HARLEM, Manhattan (WABC) -- A Central Park entrance will be named "The Gate of the Exonerated," for the teenagers, known as the Central Park Five, who were wrongfully convicted in the 1989 attack and rape.
"The Gate of the Exonerated" will be on the north end of Central Park at 110th Street between Fifth Ave and Malcom X Blvd.
Workers are constructing a refashioned gate and will add signs explaining the story of the Central Park Five.
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The case of a white woman raped in Central Park, allegedly by a group of Black and Latino men, sparked racial tension in New York and across the country.
In time, another man confessed to the Central Park rape and his DNA matched the DNA found at the scene.
The men were cleared in 2002 and received a $41 million settlement.
"This gate will say to those who are exonerated and their families and their friends, you matter, you are on a gate, you are in Central Park, you are in Harlem, you have meaning, you are part of our community," Council Member for the 6th District of Manhattan Gale Brewer said.
A spokesperson for the Central Park Conservancy released the following statement:
"Today's unanimous vote is the capstone of years of work with the Harlem community, Manhattan Community Board 10, and NYC Parks to commemorate the Exonerated Five and all those wrongfully convicted of crimes. The Central Park Conservancy has worked alongside the Harlem community for more than 40 years, and we are proud to have helped the Gate of the Exonerated come to life in a way that emphasizes how Central Park is meant to be a place for everyone."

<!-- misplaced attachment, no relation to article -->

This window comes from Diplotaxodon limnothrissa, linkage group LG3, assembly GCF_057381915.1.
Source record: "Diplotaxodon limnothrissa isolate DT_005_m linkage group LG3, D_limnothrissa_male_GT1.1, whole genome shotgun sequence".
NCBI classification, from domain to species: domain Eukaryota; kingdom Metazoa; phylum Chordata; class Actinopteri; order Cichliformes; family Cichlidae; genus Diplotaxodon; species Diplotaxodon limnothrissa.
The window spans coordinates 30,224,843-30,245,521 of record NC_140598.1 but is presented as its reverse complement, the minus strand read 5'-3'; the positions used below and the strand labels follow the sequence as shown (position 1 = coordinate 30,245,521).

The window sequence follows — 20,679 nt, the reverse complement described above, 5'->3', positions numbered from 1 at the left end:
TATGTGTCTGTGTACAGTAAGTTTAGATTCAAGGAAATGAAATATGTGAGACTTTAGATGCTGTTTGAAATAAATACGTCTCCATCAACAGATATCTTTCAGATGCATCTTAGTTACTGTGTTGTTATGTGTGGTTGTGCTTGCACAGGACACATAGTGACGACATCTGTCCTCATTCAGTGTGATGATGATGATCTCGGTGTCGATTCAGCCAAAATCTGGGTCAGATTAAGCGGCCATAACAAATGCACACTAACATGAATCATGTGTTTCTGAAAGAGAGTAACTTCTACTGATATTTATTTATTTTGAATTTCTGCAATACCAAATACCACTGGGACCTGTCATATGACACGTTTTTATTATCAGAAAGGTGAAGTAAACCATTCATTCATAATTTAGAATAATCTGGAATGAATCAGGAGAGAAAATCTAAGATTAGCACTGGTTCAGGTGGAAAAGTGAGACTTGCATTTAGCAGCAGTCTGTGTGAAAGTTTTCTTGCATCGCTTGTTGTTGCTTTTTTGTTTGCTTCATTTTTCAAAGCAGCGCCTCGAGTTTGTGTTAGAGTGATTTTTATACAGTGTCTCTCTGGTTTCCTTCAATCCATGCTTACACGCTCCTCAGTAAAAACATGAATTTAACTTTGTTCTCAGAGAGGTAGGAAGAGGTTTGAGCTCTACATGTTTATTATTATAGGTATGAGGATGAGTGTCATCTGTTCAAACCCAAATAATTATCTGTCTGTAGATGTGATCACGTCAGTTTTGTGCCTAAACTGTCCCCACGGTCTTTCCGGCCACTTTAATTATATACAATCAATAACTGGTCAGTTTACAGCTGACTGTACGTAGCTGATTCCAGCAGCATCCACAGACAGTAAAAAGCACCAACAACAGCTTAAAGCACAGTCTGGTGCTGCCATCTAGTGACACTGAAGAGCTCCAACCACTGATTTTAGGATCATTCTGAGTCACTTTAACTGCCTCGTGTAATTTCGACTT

Sharonne Salaam is the mother of Yusef Salaam, one of those wrongly convicted.
"My son had just turned 15. He spent seven years in prison and three years on parole as a sexual predator of the highest degree," Salaam said.
She says her son is better at forgiveness than she is. Salaam says it's hard to forget what an overzealous prosecution cost her son and cost his friends, in addition to the pain and frustration that it caused for all of the families, over so many years.
Naming the gate doesn't erase all that, but she says she takes some pride in seeing an accurate description of her son and his friends, finally etched in stone.
The Public Design Commission gave final approval to the project, which will be unveiled on Dec. 19.